- Rating: Fair
- Conditions: Anglers report fair to good fishing with a variety of methods. If you're using bait and the fish completely swallows the hook, please cut the line. Crowds are thinning out a bit now that school has started. The tagged rainbow trout contest runs until October 31, and there are still many prizes to be claimed. Registration is not necessary, so go catch a tagged rainbow trout! There are special regulations in effect at Strawberry: the limit is a combined total of four trout or kokanee salmon. No more than two may be cutthroat trout under 15 inches, and no more than one may be a cutthroat trout over 22 inches. All cutthroat trout from 15 to 22 inches must be immediately released. Trout and salmon may not be filleted, and the heads or tails may not be removed in the field or in transit. Check the Utah Fishing Guidebook for more regulations and for help identifying Bear Lake cutthroat trout and rainbow trout.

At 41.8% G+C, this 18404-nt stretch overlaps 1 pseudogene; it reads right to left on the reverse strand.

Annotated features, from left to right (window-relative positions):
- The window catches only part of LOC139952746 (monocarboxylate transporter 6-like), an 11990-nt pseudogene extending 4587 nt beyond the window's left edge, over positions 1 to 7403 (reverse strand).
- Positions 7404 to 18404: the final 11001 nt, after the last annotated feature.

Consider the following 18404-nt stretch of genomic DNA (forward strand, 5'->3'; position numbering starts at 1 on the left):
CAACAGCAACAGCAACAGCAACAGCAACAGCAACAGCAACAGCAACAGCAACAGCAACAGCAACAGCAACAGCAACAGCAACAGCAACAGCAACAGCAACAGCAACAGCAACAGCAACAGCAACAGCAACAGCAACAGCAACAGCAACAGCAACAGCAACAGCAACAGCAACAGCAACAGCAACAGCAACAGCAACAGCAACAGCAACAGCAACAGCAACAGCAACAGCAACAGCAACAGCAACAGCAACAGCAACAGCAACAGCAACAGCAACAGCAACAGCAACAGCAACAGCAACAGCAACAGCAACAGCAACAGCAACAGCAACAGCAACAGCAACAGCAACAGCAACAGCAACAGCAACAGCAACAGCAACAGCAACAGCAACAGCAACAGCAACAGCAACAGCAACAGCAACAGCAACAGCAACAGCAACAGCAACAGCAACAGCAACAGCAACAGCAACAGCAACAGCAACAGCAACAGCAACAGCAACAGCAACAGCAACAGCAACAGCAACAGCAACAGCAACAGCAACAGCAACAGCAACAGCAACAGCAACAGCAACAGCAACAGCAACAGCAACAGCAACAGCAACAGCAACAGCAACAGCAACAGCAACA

- Location: Wasatch County
- Directions: 23 miles southeast of Heber City, Utah on Hwy. 40
- Type: Blue Ribbon
- Size: 17,120 acres (maximum)
- Elevation: 7,602 feet
- Hours: No restrictions
- Likely catch: Cutthroat Trout, Rainbow Trout
- Possible catch: Kokanee Salmon, Smallmouth Bass
- Regulations: To see what statewide or special regulations apply to this waterbody, please read the current Fishing Guidebook.
- Site amenities: Boat launching facilities (4 ramps), marina stores, restaurants, campgrounds, sanitary dump stations, Forest Service visitor center, Strawberry River fish trap and egg collection station
- Handicap access: Haws Point handicapped access
- Site description: Strawberry Reservoir lies in an open mountain valley with mixed conifer and aspen forests on the upper slopes. The reservoir contains four major fishing zones including the Strawberry Basin, Meadows Basin, the Narrows, and Soldier Creek Basin. Strawberry Valley provides a variety of fishing opportunities from catch and release fishing in the tributaries to trophy cutthroat and rainbow fishing on the reservoir. Most of the fishing pressure and catch occurs from boats. Shoreline fishing is best during the cooler seasons of spring and fall.